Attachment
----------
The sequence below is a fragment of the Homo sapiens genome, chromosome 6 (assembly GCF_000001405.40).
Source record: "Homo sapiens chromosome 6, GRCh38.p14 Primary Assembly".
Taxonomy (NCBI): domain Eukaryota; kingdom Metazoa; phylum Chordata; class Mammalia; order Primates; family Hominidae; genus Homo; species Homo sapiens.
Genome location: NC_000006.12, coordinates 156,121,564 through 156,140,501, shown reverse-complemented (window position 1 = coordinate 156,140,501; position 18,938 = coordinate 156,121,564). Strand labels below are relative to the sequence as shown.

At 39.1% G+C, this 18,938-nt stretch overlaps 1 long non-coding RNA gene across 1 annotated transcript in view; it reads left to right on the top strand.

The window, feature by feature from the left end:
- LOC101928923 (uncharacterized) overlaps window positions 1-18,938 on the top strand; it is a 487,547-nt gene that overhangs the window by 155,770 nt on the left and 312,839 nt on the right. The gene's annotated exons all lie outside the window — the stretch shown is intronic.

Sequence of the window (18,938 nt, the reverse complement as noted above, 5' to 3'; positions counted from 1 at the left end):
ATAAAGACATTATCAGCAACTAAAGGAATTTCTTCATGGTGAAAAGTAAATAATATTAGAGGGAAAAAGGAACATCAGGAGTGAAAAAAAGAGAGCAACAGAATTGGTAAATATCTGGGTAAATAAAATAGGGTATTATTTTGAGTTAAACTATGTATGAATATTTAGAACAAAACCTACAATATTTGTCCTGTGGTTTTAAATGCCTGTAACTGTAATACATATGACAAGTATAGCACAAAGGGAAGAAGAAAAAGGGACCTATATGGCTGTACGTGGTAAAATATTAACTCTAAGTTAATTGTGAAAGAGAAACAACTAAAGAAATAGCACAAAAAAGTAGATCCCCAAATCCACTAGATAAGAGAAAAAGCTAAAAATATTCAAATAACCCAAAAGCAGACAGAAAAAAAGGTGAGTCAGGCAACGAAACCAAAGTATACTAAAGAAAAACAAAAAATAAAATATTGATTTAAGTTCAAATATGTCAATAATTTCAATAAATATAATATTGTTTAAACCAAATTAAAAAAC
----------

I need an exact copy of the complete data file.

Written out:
The sequence below is a fragment of the Homo sapiens genome, chromosome 6 (assembly GCF_000001405.40).
Source record: "Homo sapiens chromosome 6, GRCh38.p14 Primary Assembly".
Taxonomy (NCBI): domain Eukaryota; kingdom Metazoa; phylum Chordata; class Mammalia; order Primates; family Hominidae; genus Homo; species Homo sapiens.
Genome location: NC_000006.12, coordinates 156,121,564 through 156,140,501, shown reverse-complemented (window position 1 = coordinate 156,140,501; position 18,938 = coordinate 156,121,564). Strand labels below are relative to the sequence as shown.

At 39.1% G+C, this 18,938-nt stretch overlaps 1 long non-coding RNA gene across 1 annotated transcript in view; it reads left to right on the top strand.

The window, feature by feature from the left end:
- LOC101928923 (uncharacterized) overlaps window positions 1-18,938 on the top strand; it is a 487,547-nt gene that overhangs the window by 155,770 nt on the left and 312,839 nt on the right. The gene's annotated exons all lie outside the window — the stretch shown is intronic.

Sequence of the window (18,938 nt, the reverse complement as noted above, 5' to 3'; positions counted from 1 at the left end):
ATAAAGACATTATCAGCAACTAAAGGAATTTCTTCATGGTGAAAAGTAAATAATATTAGAGGGAAAAAGGAACATCAGGAGTGAAAAAAAGAGAGCAACAGAATTGGTAAATATCTGGGTAAATAAAATAGGGTATTATTTTGAGTTAAACTATGTATGAATATTTAGAACAAAACCTACAATATTTGTCCTGTGGTTTTAAATGCCTGTAACTGTAATACATATGACAAGTATAGCACAAAGGGAAGAAGAAAAAGGGACCTATATGGCTGTACGTGGTAAAATATTAACTCTAAGTTAATTGTGAAAGAGAAACAACTAAAGAAATAGCACAAAAAAGTAGATCCCCAAATCCACTAGATAAGAGAAAAAGCTAAAAATATTCAAATAACCCAAAAGCAGACAGAAAAAAAGGTGAGTCAGGCAACGAAACCAAAGTATACTAAAGAAAAACAAAAAATAAAATATTGATTTAAGTTCAAATATGTCAATAATTTCAATAAATATAATATTGTTTAAACCAAATTAAAAAAC